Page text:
Scoliosis

What is scoliosis?

To better understand scoliosis, we should first know how the normal spine looks like.
There are three planes of the human body: (1) frontal (coronal), that divides the body into front and back sides, (2) sagittal, that divides the body into left and right and (3) axial (horizontal, transverse), that cuts the body into upper and lower parts. Observed from the front or back (frontal plane), the normal human spine is straight with 33-34 spinal bones, called vertebrae superimposed one above another. The spine observed from the side (sagittal plane) is not straight and has normal curves in the neck, mid back and low back. Looking from the top, (horizontal plane), the spine is centered.
Scoliosis means “crooked spine”. It is often defined as a 3D deformity of the spine. This means that scoliosis twists the spine and curves it forward and sideways, like on the picture. Scoliosis is a distorted presentation of the spine in all three planes of the body. The frontal plane is affected by vertebrae translation in the left-right direction, the sagittal plane by front-back translation of the vertebrae and the horizontal plane by rotation of the vertebrae.

For the most part, we don’t know what causes scoliosis, and researchers estimate that about 80% of all scoliosis is of unknown cause. That’s why, most of scoliosis are called “idiopathic”, which means “unknown cause”.

When looking into the body from the front (frontal plane), scoliosis can appear as “S” shaped or “C” shaped. This unique morphology is linked with scoliosis specific signs, which include:

  • Uneven shoulders
  • Uneven waist
  • Uneven hips (pelvis) where one hip seems higher
  • One side of the back sticks out
  • One shoulder blade sticks out more than the other
  • One side of ribs on the front stick out more than the other
As scoliosis progresses, the symptoms, such as pain, difficulty breathing, osteoarthritis, depression, anxiety, decreased self-esteem, and a decreased health-related quality of life become more apparent.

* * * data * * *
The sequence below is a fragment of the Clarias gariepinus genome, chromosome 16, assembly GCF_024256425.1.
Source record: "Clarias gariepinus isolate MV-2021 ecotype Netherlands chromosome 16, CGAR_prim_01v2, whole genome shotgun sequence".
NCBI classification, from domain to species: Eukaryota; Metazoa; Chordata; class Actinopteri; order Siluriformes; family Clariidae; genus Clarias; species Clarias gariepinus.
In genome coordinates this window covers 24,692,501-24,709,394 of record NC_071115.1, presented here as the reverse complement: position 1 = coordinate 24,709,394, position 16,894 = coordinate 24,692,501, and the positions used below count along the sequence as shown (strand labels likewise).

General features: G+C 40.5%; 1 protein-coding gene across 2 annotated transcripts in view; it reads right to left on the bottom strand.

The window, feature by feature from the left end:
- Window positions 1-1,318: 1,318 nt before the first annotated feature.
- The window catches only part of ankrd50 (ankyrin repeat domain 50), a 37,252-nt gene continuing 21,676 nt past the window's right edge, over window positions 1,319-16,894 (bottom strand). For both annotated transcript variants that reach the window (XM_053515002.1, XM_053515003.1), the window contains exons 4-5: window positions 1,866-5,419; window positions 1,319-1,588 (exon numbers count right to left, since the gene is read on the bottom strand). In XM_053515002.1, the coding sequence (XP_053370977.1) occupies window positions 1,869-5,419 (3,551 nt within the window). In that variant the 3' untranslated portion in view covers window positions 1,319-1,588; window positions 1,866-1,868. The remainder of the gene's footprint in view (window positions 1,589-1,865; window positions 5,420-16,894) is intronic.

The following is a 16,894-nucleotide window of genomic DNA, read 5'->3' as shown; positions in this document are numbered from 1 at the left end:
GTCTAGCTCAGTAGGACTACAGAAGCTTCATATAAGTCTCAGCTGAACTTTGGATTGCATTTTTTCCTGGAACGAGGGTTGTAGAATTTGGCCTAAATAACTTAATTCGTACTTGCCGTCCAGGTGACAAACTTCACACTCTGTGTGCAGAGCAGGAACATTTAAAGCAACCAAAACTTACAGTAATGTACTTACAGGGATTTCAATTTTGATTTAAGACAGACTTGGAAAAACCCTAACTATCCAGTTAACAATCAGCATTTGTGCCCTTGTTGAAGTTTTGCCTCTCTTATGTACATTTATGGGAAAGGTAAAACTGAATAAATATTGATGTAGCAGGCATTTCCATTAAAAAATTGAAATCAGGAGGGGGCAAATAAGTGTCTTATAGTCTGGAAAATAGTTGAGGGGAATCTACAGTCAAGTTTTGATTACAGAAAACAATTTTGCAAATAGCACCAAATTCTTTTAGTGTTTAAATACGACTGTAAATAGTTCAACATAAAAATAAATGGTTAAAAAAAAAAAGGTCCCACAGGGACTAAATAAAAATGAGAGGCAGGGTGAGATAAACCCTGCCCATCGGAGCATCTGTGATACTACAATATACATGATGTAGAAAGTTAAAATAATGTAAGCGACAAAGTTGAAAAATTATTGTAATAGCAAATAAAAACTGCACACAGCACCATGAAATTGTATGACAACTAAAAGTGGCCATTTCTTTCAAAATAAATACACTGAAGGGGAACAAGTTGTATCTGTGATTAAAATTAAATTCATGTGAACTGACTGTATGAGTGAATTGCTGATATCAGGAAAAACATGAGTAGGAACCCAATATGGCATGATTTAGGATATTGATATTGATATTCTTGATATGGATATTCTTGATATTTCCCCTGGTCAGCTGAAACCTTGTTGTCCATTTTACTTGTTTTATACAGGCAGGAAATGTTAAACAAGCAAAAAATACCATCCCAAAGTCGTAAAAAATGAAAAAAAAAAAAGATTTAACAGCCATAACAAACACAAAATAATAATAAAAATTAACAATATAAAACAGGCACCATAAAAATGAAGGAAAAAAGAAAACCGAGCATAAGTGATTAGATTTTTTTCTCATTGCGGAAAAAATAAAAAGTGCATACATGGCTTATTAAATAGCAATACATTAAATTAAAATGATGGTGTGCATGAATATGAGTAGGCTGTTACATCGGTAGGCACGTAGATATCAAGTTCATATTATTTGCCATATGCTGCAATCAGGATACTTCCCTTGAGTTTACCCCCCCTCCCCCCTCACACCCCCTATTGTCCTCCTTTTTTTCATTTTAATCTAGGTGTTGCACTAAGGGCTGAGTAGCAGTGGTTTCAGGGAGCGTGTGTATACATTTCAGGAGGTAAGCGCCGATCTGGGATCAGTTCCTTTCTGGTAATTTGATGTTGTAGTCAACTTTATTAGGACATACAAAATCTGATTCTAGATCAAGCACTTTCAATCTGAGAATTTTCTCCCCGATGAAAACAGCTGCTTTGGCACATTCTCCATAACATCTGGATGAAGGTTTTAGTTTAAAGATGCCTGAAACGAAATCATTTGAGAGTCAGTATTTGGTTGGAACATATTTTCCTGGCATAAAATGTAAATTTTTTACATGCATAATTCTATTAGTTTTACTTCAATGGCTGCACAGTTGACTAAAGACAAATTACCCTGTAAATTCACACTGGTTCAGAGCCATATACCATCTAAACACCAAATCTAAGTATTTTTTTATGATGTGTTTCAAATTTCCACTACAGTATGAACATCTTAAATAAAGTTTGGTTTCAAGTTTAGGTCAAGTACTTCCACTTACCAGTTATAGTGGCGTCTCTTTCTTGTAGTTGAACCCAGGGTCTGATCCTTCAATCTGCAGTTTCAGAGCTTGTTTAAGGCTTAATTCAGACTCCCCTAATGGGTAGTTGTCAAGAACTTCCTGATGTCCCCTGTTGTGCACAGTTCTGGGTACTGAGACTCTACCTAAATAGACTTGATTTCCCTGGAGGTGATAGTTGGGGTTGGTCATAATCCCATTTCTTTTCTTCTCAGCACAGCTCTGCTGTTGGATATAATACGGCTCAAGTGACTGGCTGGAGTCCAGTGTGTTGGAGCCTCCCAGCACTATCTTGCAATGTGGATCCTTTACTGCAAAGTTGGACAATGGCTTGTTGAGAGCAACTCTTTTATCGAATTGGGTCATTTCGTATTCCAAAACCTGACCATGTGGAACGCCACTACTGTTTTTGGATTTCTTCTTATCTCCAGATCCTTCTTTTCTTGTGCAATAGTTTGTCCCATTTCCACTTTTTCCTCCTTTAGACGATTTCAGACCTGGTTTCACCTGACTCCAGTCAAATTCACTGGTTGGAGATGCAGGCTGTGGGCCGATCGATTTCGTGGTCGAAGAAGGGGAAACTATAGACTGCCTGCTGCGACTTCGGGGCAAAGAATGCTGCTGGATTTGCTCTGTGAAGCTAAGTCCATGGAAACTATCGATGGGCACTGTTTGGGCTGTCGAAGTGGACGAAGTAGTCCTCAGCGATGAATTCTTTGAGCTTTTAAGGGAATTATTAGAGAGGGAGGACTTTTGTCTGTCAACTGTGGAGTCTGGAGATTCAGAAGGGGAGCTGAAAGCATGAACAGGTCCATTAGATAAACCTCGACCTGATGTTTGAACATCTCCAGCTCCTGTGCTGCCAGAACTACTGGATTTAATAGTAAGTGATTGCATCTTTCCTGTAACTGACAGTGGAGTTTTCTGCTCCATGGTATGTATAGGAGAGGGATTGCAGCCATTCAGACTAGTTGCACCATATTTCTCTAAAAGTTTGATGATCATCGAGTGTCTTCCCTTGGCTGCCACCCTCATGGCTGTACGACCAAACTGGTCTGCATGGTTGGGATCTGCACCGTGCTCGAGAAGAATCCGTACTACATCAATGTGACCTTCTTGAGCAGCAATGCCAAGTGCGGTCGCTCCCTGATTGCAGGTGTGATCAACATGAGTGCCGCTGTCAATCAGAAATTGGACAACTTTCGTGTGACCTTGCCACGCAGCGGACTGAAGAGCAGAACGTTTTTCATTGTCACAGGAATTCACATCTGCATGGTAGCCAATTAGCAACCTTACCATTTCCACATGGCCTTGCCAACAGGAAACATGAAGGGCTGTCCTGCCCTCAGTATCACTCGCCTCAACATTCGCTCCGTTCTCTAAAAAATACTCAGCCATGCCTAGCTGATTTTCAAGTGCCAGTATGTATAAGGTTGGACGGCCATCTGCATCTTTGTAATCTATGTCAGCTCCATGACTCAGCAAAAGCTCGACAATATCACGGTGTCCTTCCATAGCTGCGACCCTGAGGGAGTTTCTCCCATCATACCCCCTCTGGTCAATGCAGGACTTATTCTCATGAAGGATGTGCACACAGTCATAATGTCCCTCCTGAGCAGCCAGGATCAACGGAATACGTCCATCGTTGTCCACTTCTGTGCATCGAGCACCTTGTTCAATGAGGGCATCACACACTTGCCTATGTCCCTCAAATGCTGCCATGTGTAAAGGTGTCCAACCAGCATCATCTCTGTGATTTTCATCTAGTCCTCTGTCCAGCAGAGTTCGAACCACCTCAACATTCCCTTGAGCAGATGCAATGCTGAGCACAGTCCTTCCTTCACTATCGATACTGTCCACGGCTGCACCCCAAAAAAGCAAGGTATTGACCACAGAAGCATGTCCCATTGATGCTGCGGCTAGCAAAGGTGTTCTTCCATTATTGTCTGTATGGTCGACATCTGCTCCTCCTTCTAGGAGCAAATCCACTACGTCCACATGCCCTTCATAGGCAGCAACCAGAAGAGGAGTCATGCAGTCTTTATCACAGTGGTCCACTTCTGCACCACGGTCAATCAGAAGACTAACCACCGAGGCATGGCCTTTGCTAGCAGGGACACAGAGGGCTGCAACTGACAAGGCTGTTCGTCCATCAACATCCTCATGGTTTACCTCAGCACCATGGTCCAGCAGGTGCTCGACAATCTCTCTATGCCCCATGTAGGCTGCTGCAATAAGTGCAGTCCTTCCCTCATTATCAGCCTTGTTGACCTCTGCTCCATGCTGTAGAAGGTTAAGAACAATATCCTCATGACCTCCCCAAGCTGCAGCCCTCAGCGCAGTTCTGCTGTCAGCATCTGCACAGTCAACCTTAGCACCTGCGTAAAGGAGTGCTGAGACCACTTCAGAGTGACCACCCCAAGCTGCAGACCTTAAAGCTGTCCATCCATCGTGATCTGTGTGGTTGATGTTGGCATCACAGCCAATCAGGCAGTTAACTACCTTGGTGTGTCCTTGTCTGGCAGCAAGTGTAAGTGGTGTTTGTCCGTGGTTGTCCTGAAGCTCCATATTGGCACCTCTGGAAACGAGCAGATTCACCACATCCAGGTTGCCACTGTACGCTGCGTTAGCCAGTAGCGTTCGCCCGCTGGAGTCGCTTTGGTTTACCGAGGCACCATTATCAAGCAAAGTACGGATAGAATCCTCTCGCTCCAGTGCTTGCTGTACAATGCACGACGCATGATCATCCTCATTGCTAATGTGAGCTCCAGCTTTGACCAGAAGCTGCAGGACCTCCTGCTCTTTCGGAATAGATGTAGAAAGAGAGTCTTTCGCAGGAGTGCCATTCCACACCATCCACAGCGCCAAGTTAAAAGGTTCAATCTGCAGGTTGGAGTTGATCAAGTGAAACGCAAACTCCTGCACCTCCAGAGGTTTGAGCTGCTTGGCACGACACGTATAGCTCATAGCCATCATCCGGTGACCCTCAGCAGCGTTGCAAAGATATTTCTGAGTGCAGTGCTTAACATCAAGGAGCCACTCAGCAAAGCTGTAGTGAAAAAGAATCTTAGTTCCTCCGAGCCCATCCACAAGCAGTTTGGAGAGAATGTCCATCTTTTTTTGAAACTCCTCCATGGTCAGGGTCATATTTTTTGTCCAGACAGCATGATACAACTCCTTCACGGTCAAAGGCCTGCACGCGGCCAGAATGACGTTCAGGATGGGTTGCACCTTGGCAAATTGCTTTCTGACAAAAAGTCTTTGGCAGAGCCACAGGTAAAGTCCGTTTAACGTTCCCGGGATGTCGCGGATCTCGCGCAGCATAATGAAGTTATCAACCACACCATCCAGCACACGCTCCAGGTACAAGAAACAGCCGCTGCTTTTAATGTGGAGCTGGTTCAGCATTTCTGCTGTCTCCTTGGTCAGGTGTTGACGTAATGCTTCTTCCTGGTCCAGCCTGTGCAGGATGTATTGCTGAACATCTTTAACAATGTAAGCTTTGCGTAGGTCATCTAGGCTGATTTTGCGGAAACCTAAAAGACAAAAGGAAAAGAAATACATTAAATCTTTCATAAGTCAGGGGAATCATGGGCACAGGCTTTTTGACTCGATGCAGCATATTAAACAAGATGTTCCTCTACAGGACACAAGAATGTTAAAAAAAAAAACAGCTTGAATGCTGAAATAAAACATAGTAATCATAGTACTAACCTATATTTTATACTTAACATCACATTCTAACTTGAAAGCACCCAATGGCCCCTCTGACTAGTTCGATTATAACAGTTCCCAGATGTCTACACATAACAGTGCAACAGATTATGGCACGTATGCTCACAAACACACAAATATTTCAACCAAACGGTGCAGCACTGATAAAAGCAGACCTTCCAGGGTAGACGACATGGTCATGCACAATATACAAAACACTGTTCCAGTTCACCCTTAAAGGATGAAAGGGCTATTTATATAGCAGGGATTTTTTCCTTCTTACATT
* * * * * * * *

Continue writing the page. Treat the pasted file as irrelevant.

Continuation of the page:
What is scoliosis?

Standard of care for scoliosis includes:
  • Observation
  • Physiotherapeutic scoliosis specific exercises (PSSE)
  • Bracing
  • Surgery

The goal of observation during adolescence is to monitor the progression of the curve, while PSSE aims to prevent progression and improve the appearance and the quality of life; the goal of bracing is to prevent curve progression; and the goal of surgery is to correct the curve as much as possible.

Observation is recommended for children with curves less than 25° who are still growing and for patients with curves less than 50° who are done growing. Observation consists of monitoring patients for progression, but with no specific treatment applied. This treatment for scoliosis is also known as “watchful waiting”. The International Society on Scoliosis Orthopedic Rehabilitation Treatment (SOSORT) 2016 Guidelines recommends physiotherapy scoliosis-specific exercises, such as the Schroth exercises for patients with curves <35° to prevent further progression of the deformity, its consequences and, the need for bracing or surgery. Bracing is standard for growing children with curves between 25° and 45° to prevent the curve from progressing. Surgery is recommended for patients whose curves are greater than 45° while still growing or greater than 50° when growth has stopped to prevent curve progression and/or obtain curve correction.

PSSE, such as the Schroth method, has been shown to improve scoliosis outcomes both when applied as a standalone therapy as well as in combination with bracing. It is also known that the scoliosis specific exercises help reduce the correction loss in brace during weaning. 

When it comes to surgical candidates, Schroth exercises can improve flexibility, breathing function and back muscle endurance, and thus better prepare a patient for spinal surgery. In addition, Schroth exercises can help after surgery by stopping the progression of the curve above and below the fused part of the spine, and also to improve the appearance of the back and trunk.
The best treatment for scoliosis is prevention, and prevention when it comes to scoliosis is screening for scoliosis. During the ’70 scoliosis screening in schools was a norm in Canada. However, it has been discontinued in 1979. Research suggests that, nowadays 32% of children who are seen at scoliosis clinics in Canada are late referrals, which means that they have already missed a window for brace treatment. We offer free screening for scoliosis and kyphosis to assure that everyone receives the treatment as soon as the condition is detected for the best possible results.